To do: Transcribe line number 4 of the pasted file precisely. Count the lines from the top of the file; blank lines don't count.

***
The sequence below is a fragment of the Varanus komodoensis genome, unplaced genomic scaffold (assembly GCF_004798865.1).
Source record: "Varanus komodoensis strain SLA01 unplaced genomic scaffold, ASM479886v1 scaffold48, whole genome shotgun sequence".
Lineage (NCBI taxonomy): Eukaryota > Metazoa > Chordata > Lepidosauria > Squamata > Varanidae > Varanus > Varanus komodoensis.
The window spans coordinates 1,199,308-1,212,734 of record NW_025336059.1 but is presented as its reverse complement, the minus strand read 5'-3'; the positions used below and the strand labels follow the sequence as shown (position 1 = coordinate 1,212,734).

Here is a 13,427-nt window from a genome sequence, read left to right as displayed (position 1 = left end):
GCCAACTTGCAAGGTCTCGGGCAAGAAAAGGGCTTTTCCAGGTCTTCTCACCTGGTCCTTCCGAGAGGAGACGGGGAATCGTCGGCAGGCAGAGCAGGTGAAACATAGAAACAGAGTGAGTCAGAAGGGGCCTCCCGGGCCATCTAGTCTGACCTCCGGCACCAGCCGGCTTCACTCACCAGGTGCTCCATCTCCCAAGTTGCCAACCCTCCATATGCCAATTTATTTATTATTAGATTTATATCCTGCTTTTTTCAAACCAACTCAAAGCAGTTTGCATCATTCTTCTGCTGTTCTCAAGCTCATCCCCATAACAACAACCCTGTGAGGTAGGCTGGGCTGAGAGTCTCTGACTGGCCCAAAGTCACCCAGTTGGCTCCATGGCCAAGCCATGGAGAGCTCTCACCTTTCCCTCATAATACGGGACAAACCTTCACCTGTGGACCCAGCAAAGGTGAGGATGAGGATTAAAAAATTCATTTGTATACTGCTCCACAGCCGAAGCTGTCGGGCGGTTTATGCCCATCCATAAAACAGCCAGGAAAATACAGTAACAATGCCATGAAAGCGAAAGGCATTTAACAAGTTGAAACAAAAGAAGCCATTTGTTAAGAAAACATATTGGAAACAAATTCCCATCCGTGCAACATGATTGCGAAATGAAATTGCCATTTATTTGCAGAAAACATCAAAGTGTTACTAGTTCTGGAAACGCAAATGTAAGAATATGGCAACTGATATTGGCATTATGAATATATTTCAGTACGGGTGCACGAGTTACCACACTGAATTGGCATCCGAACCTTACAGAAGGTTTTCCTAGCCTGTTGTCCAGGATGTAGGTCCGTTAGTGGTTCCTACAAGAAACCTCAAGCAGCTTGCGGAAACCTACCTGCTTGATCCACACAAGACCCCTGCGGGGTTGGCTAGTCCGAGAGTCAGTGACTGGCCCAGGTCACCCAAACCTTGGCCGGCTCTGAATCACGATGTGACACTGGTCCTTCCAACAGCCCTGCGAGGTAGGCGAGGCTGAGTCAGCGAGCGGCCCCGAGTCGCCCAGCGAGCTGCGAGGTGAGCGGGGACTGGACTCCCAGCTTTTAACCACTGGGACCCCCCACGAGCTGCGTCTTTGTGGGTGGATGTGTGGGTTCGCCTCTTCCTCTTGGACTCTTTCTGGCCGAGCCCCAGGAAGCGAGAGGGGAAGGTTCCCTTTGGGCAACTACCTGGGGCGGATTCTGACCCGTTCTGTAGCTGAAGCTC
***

The window spans coordinates 1,199,308-1,212,734 of record NW_025336059.1 but is presented as its reverse complement, the minus strand read 5'-3'; the positions used below and the strand labels follow the sequence as shown (position 1 = coordinate 1,212,734).